Stories from 31 May 2008
Brazilian Indians were in the spotlight of world media this week. From the images of an uncontacted tribe in the Amazon, to the enraged protest caught on camera against the building of dams along the Xingu River in the Amazon basin where an official of Brazil’s national electric company got slashed by traditional machetes and clubs.
Lex Libertas links to an op-ed calling for president Dmitry Medvedev to start a new investigation of the 1999 apartment bombings in Russia.
Starting June 1, the Chinese government's country-wide plan to make shoppers pay small fees for plastic bags, and to forbid the production of ultra-thin bags will take effect. The move should save China 37 million barrels of oil a year. NGOs have been into the act earlier, pushing for relief...
PEBodyCount blog [pt] is now officially a member of the “Brazilian Disarmament Network”, which brings together more than 40 entities. “The network will stimulate and strengthen the idea that carrying guns is risky and, hence, handing them over is better than registering them.” Also check out these t-shirts, that have...
A few South African bloggers are thinking about positive steps to take with regard to the current xenophobia crisis in South Africa. Stii asks, “What can we as bloggers do about the Xenophobia crisis?” and Mike Stopforth calls on South African bloggers to do something. Meanwhile, Afrigator has launched a special Xenophobia Crisis Page.
Technology that brings people and generations together and censorship were among the themes of the first edition of Bloguecast, a podcast promoted by BlogueIsso [pt]. “The idea is to make a episode per week, perhaps not as long, with an improved edition by the experience. Listen, join the fun and...
“Ultimately, we have not yet reached the time when the South African government will acknowledged, unequivocally, its responsibility for this whole issue. With empty thoughts and a huge incapacity for self-criticism (as a first step), the South African regime, apparently, carries on burying their head in the sand.” Agry [pt]...
“With the increase in the price of petrol, it is very clever to begin thinking about getting the old bike out of bottom of the garage. There are only advantages. It does not pollute, and it also saves you a lot on gym (fees)”. Go to Toix [pt] blog to...
“Guinea-Bissau is a sui generis country, because people's talents are in the most unexpected fields. Theater is one of them. Here is our word of encouragement to the Bissau Experimental Theater group, established in 2005″, Jorge Rosmaninho [pt] congratulates the group for establishing itself and hopes for its international recognition.
In The United Kingdom a bit more than a week ago, the Office of National Statistics reported that in the past ten years, nearly two million Britons have moved abroad, making up the second largest emigration in the country’s history. Presently, that means that 5.5 million Britons live in foreign countries. So, what does this have to do with Burkina Faso? It proves a point, a fundamental truth really, about foreigners: They eventually go home. Or at least most of them do. It just happens that in Burkina Faso, a number of foreign bloggers are getting ready to pack up their things and head elsewhere.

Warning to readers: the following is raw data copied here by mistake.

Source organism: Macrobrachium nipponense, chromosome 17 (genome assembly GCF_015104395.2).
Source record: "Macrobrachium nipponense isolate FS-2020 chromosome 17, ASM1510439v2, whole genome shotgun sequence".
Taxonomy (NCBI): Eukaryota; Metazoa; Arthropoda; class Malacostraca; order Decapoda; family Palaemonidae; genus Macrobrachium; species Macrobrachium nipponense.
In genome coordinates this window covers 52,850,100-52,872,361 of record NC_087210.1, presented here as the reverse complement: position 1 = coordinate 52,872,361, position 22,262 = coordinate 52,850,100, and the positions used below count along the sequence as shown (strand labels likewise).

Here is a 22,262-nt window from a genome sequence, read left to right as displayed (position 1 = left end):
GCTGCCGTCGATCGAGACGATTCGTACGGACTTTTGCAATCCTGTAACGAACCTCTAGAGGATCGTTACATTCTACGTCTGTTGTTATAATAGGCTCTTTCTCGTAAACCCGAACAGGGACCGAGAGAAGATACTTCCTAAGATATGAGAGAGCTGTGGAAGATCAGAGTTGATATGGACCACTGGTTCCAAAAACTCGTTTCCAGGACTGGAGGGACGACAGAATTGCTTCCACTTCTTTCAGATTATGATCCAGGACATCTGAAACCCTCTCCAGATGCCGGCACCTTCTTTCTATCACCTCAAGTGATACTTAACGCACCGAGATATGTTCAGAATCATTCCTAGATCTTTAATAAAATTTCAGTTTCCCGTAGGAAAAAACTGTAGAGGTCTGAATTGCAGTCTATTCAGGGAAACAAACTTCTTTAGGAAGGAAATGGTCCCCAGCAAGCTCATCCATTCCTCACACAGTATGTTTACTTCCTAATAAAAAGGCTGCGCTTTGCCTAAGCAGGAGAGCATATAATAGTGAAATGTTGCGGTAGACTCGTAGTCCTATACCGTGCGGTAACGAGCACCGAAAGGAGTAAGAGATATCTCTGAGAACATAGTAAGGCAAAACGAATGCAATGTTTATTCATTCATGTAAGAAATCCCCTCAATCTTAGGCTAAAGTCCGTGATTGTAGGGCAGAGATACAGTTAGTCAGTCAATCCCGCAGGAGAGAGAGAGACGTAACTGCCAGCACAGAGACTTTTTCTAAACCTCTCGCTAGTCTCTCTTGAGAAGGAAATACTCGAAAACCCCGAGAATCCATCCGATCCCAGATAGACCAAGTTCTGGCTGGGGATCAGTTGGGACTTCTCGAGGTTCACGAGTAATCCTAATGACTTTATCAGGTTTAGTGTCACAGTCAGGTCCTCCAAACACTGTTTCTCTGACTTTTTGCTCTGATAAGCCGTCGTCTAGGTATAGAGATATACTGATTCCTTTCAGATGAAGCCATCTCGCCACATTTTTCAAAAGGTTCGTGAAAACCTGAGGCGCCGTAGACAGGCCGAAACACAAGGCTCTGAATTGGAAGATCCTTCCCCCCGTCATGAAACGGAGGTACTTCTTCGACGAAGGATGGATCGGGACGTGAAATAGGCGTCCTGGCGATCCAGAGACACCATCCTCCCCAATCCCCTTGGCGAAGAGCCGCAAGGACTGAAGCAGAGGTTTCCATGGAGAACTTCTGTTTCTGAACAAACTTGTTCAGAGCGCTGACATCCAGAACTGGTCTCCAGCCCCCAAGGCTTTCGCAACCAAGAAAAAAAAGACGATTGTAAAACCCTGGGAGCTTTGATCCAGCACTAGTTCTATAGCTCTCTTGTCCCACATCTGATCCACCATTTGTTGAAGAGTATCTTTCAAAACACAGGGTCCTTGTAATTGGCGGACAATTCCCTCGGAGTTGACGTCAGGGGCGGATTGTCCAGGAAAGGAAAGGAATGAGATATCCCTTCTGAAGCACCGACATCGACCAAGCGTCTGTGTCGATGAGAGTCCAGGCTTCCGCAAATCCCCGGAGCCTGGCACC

On May 12, Moscow mayor Yuri Luzhkov was declared persona non grata in Ukraine, following his calls for Russia to take ownership of Sevastopol, a Ukrainian Black Sea naval port. On May 15, Russia denied entry to Vladyslav Kaskiv, one of the leaders of the 2004 protests in Kyiv and member of the Our Ukraine/People's Self-Defense faction in the Ukrainian parliament. LJ user varfolomeev66, a Russian journalist, compares the two cases.
Lebanese Rania Masri writes about a photography exhibition by the children Palestinian refugees, living in camps in Lebanon. “500 cameras were placed in the hands of 500 children in all the Palestinian refugee camps in Lebanon,” she explains.
From Syria, Sasa writes: “Syrian farmers living under Israeli occupation have asked Israel to allow them to sell their cherries inside Syria. Living under occupation means they can not travel to Syria or visit their families, and they certainly can't send shipments of their produce into Syria.”
Lam Kay pointed out that the mainstream media had mistranslated[zh] Sharon Stone's comment on Sichuan earthquake and caused a lot of misunderstandings in the Chinese world.
Florence posted two music videos written for Sichuan earthquake victims [zh].
ESWN translated a report from Southern Weekend about the public pressure on multinational companies regarding earthquake donations.
Fang Li from mindmeters posted three pictures drawn by 4-years old children who survived from the Sichuan earthquake.
Zeng Jingyan wrote an open letter to plainclothes police demanding them not to harass her neighbors and her kids [zh].
Lao Sun from my1510 criticized the post-earthquake propaganda in creating a savior image of the Chinese Communist Party [zh].
Educated in France to be an engineer, Santel Phin spent two years in Paris, one of the most romantic cities in the world. In Cambodia, the 31 year-old Santel presently works at Phnom Penh International Airport for he likes terminal and pace of busy people. Born in Kratie, the first...
Blogger mojix links to a film [ja] posted at YouTube showing Tokyo in the year 1935.